Skip to main content
Shopping cart: items Cart

Dante’s Interpretive Journey

Critically engaging the thought of Heidegger, Gadamer, and others, William Franke contributes both to the criticism of Dante’s Divine Comedy and to the theory of interpretation.

Reading the poem through the lens of hermeneutical theory, Franke focuses particularly on Dante’s address to the reader as the site of a disclosure of truth. The event of the poem for its reader becomes potentially an experience of truth both human and divine. While contemporary criticism has concentrated on the historical character of Dante’s poem, often insisting on it as undermining the poem’s claims to transcendence, Franke argues that precisely the poem’s historicity forms the ground for its mediation of a religious revelation. Dante’s dramatization, on an epic scale, of the act of interpretation itself participates in the self-manifestation of the Word in poetic form.

Dante’s Interpretive Journey is an indispensable addition to the field of Dante studies and offers rich insights for philosophy and theology as well.

261 pages | 6 x 9 | © 1996

Religion and Postmodernism

Literature and Literary Criticism: Romance Languages

Religion: Religion and Literature

Table of Contents

Preface
Introduction: Truth and interpretation in the Divine Comedy
1: Historicity of Truth
2: Truth through Interpretation and the Hermeneutic of Faith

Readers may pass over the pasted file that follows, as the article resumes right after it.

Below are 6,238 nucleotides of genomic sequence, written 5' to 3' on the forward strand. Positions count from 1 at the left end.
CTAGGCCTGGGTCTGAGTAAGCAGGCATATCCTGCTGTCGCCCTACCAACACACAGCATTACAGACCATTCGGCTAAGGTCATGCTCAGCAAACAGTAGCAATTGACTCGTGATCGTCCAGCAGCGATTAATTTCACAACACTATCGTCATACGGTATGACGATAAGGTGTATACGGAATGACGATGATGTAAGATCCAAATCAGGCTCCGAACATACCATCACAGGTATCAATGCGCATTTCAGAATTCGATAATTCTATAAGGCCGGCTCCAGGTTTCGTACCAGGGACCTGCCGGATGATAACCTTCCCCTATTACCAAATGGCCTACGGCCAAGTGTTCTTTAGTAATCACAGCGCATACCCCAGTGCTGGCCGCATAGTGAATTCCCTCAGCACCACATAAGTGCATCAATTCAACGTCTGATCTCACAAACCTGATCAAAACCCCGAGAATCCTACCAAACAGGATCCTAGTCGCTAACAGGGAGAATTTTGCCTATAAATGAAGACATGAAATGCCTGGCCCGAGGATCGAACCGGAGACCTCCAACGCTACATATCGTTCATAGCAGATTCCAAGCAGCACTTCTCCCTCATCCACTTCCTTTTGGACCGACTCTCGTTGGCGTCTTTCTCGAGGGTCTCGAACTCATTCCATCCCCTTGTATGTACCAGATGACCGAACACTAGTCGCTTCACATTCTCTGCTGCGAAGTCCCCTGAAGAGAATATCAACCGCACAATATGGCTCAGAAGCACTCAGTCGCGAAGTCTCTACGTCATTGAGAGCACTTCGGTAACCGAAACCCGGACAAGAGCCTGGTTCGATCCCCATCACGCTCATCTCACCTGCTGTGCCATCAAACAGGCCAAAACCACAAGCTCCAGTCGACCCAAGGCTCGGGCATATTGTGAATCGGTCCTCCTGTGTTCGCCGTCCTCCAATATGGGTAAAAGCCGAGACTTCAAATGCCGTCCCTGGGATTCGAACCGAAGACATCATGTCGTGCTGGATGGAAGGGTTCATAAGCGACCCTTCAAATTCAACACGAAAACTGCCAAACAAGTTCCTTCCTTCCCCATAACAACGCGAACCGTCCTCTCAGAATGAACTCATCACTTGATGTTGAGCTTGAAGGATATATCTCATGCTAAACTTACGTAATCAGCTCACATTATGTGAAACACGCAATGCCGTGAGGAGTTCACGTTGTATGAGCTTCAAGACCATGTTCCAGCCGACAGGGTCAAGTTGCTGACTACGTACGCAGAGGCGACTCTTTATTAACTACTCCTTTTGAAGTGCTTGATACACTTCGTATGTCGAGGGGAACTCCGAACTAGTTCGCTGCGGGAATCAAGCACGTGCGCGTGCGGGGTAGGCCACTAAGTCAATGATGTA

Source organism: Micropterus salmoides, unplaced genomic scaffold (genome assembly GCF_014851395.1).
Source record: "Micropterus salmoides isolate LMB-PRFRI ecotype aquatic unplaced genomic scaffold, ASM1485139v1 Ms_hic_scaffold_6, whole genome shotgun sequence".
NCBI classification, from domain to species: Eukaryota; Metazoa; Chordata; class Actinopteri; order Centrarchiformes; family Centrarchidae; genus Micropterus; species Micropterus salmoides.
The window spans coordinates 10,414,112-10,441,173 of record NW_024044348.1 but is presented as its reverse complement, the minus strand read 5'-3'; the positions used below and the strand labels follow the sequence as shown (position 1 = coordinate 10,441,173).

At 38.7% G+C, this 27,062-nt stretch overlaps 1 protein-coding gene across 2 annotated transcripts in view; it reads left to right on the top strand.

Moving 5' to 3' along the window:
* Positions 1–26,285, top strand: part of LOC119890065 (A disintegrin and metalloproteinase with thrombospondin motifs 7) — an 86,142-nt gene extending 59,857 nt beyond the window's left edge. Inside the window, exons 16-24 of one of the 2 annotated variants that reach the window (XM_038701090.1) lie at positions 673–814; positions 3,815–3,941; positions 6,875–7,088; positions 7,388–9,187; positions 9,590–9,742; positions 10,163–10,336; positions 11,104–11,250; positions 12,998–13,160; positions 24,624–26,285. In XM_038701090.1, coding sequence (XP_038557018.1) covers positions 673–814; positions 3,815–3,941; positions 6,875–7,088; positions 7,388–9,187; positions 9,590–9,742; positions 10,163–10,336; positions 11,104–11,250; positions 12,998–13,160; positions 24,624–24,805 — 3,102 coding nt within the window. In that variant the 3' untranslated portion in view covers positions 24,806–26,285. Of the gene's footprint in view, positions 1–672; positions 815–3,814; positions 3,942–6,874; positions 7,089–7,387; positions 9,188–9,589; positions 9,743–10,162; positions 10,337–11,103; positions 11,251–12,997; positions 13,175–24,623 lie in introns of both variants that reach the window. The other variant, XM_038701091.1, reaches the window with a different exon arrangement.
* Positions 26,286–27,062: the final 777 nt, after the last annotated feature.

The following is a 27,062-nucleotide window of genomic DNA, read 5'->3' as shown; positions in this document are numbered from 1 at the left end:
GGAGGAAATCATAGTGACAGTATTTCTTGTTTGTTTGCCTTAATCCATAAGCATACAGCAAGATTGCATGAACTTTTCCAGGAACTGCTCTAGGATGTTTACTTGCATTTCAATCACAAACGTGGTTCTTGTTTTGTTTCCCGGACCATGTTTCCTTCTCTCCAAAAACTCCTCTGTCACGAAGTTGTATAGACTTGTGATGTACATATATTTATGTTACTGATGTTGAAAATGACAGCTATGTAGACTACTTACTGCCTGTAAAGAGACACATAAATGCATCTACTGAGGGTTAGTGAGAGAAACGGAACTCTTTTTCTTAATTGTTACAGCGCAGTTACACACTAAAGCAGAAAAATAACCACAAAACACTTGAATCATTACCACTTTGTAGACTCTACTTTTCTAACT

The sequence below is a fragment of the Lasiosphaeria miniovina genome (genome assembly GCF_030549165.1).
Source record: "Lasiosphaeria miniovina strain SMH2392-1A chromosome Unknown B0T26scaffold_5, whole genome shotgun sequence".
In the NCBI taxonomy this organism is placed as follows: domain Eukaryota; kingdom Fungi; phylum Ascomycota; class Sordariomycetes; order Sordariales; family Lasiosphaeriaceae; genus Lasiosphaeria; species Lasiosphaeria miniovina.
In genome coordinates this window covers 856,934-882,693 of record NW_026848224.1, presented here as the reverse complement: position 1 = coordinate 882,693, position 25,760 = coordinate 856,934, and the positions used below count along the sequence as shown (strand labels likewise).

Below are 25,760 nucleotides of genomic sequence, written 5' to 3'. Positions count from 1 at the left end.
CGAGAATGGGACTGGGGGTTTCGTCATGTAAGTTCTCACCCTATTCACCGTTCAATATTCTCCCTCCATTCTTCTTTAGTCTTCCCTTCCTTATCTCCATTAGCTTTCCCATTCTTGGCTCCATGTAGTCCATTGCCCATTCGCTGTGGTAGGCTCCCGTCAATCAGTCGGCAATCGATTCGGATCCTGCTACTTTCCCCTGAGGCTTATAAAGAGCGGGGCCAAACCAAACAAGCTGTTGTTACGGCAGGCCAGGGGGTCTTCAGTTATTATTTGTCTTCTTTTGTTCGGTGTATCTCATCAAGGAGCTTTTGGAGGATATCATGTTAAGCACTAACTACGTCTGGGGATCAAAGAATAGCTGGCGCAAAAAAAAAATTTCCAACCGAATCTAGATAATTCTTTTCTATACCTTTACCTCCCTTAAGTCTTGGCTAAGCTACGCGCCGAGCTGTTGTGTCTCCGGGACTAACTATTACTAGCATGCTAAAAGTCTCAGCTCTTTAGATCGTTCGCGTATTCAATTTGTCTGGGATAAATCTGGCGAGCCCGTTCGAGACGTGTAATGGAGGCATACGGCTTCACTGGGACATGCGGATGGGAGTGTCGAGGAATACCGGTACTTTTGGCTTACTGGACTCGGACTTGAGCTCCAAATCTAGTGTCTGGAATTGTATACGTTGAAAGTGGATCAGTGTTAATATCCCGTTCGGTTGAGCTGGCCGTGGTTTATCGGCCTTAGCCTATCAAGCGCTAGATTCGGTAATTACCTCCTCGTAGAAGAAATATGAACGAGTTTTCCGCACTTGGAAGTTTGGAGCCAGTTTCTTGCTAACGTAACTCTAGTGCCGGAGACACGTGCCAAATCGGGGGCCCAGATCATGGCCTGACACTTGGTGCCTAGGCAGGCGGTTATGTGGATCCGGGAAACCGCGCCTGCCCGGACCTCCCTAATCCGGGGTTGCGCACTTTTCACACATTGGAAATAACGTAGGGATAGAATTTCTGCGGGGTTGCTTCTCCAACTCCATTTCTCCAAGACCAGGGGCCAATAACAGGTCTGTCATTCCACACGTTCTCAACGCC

3: Interpretive Ontology: Dante and Heidegger
Ch. 1: The Address to the Reader
1: The Ontological Import of the Address to the Reader
2: Reader’s Address as Scene of the Production of Sense
3: Truth, Sendings, Being-Addressed: Deconstruction versus Hermeneutics or Dialogue with Derrida?
4: A Philological Debate: Auerbach and Spitzer
5: Petrarch, Boccaccio, and the Fiction of Philology
Ch. 2: Dante’s Hermeneutic Rite of Passage: Inferno IX
1: Blockage
2: Passage
3: Ambiguities
4: Appendix: Hermeneutics, Phenomenology, and the Meaning of a Modern Understanding of Dante
Ch. 3: The Temporality of Conversion
1: Interpretation as Ontological Repetition and Dante’s Fatedness
2: Ecstatic and Repetitive Temporality
3: Phenomenology of Fear/Anxiety in Inferno I
4: Dantesque Allegory and the Act of Understanding
Ch. 4: The Making of History
1: Relocating Truth: From Historical Sense to Reader’s Historicity
2: Reality and Realism in Purgatorio X
3: Some History (and a Reopening) of the Question of the Truth of the Commedia
Ch. 5: Resurrected Tradition and Revealed Truth
1: Dante’s Statius
2: Hermeneutics, Historicity, and Suprahistorical Truth
Recapitulatory Prospectus: A New Hermeneutic Horizon for Religious Revelation in Poetic Literature?
Core Bibliography of Recurrently Cited Sources
Index

Be the first to know

Get the latest updates on new releases, special offers, and media highlights when you subscribe to our email lists!

Sign up here for updates about the Press